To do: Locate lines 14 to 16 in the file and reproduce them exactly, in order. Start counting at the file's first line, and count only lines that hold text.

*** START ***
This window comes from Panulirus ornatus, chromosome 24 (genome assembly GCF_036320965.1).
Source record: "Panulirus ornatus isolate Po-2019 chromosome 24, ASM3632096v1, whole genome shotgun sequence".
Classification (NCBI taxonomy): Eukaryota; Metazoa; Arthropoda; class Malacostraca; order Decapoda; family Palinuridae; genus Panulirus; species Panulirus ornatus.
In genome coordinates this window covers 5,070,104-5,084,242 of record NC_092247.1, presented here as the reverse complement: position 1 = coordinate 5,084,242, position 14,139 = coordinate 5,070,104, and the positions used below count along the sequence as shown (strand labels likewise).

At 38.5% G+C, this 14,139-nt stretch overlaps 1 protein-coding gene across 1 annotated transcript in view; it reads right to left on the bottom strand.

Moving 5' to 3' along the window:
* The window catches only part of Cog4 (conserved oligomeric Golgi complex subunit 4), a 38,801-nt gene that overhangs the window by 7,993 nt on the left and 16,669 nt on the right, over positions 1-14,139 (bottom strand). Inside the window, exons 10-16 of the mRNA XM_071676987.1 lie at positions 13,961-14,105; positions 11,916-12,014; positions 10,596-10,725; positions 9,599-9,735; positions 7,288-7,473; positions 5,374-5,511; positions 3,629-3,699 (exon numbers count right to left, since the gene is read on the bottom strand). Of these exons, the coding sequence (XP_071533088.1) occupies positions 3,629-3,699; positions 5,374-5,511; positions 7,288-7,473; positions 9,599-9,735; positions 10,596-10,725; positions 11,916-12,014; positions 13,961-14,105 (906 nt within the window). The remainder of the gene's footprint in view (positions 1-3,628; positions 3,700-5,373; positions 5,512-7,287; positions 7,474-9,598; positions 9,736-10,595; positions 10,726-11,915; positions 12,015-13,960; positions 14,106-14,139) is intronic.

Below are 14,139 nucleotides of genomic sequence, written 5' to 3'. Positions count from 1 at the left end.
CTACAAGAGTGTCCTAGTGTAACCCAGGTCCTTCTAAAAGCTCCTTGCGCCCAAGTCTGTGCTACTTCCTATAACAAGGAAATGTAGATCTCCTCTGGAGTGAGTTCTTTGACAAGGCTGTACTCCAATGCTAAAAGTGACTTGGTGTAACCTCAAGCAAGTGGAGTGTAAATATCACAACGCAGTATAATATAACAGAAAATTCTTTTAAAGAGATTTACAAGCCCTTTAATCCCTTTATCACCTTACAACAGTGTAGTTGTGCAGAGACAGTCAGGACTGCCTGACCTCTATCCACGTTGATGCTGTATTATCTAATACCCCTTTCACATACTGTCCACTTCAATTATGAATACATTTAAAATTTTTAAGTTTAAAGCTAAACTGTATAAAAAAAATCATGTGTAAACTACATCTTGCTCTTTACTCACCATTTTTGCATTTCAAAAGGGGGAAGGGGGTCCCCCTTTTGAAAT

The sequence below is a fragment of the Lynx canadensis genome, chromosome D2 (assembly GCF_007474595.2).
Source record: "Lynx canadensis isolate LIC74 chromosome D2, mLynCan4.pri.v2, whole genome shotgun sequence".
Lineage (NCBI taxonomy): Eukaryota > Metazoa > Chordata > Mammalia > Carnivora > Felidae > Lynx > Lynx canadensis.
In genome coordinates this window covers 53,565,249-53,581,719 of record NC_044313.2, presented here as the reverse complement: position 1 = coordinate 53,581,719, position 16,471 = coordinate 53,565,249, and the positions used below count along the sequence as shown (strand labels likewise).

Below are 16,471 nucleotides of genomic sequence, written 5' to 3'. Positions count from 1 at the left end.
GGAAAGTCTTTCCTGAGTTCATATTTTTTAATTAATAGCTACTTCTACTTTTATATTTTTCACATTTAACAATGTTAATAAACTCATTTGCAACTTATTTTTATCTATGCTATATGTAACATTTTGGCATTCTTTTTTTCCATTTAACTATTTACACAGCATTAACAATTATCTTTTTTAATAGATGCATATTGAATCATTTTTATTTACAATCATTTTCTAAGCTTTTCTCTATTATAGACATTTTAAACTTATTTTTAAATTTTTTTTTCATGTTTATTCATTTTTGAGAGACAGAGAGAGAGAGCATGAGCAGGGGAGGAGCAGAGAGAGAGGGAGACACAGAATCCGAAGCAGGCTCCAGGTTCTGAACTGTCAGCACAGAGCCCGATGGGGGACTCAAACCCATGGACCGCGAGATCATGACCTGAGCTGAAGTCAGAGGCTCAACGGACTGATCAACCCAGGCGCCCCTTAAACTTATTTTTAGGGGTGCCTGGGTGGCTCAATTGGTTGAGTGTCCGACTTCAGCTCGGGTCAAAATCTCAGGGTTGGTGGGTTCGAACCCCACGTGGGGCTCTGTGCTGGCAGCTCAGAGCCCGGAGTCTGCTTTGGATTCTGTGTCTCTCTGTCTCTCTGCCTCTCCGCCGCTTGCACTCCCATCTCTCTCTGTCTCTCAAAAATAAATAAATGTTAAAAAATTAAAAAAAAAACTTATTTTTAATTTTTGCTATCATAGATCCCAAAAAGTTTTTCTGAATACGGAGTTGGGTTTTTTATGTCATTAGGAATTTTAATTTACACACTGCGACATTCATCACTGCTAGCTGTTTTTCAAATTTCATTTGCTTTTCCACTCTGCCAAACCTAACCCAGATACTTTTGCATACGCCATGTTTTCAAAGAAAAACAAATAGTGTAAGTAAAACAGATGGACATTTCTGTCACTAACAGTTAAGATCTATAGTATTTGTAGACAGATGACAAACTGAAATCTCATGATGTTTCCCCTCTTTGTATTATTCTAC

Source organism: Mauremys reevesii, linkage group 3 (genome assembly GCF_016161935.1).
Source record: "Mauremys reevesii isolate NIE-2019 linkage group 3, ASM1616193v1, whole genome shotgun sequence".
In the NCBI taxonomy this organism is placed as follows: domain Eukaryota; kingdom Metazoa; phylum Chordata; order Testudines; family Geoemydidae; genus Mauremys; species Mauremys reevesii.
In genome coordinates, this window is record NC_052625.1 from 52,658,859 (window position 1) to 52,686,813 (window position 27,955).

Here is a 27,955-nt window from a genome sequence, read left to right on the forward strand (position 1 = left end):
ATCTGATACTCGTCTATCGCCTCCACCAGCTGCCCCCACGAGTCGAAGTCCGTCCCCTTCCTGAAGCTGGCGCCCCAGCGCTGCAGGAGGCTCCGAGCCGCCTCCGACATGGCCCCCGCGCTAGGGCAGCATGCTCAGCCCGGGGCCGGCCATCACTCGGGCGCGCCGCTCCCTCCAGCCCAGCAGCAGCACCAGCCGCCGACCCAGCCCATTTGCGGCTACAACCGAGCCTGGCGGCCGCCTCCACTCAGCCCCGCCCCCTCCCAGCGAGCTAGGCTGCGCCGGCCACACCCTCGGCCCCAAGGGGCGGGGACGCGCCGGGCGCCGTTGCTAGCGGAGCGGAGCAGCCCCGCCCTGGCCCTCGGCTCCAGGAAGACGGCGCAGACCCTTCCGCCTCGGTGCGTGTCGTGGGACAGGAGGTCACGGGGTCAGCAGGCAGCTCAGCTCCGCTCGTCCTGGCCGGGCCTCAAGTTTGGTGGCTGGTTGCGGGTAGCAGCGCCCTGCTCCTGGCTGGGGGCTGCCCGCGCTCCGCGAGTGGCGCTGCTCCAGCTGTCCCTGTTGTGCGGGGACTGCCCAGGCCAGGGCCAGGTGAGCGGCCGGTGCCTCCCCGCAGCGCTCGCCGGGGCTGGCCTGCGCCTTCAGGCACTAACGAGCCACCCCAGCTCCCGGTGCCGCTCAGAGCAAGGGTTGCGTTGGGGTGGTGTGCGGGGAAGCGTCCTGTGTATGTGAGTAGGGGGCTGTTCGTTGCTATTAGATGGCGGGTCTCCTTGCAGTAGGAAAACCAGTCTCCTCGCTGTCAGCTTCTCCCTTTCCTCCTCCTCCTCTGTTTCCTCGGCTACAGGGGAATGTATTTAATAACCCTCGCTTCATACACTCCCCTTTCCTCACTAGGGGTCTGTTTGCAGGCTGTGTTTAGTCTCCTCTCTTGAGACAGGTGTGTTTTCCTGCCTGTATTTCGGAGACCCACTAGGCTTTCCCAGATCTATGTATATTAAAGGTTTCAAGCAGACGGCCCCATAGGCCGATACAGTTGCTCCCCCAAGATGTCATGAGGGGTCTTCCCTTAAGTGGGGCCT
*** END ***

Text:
Below are 16,471 nucleotides of genomic sequence, written 5' to 3'. Positions count from 1 at the left end.
GGAAAGTCTTTCCTGAGTTCATATTTTTTAATTAATAGCTACTTCTACTTTTATATTTTTCACATTTAACAATGTTAATAAACTCATTTGCAACTTATTTTTATCTATGCTATATGTAACATTTTGGCATTCTTTTTTTCCATTTAACTATTTACACAGCATTAACAATTATCTTTTTTAATAGATGCATATTGAATCATTTTTATTTACAATCATTTTCTAAGCTTTTCTCTATTATAGACATTTTAAACTTATTTTTAAATTTTTTTTTCATGTTTATTCATTTTTGAGAGACAGAGAGAGAGAGCATGAGCAGGGGAGGAGCAGAGAGAGAGGGAGACACAGAATCCGAAGCAGGCTCCAGGTTCTGAACTGTCAGCACAGAGCCCGATGGGGGACTCAAACCCATGGACCGCGAGATCATGACCTGAGCTGAAGTCAGAGGCTCAACGGACTGATCAACCCAGGCGCCCCTTAAACTTATTTTTAGGGGTGCCTGGGTGGCTCAATTGGTTGAGTGTCCGACTTCAGCTCGGGTCAAAATCTCAGGGTTGGTGGGTTCGAACCCCACGTGGGGCTCTGTGCTGGCAGCTCAGAGCCCGGAGTCTGCTTTGGATTCTGTGTCTCTCTGTCTCTCTGCCTCTCCGCCGCTTGCACTCCCATCTCTCTCTGTCTCTCAAAAATAAATAAATGTTAAAAAATTAAAAAAAAAACTTATTTTTAATTTTTGCTATCATAGATCCCAAAAAGTTTTTCTGAATACGGAGTTGGGTTTTTTATGTCATTAGGAATTTTAATTTACACACTGCGACATTCATCACTGCTAGCTGTTTTTCAAATTTCATTTGCTTTTCCACTCTGCCAAACCTAACCCAGATACTTTTGCATACGCCATGTTTTCAAAGAAAAACAAATAGTGTAAGTAAAACAGATGGACATTTCTGTCACTAACAGTTAAGATCTATAGTATTTGTAGACAGATGACAAACTGAAATCTCATGATGTTTCCCCTCTTTGTATTATTCTAC

Source organism: Mauremys reevesii, linkage group 3 (genome assembly GCF_016161935.1).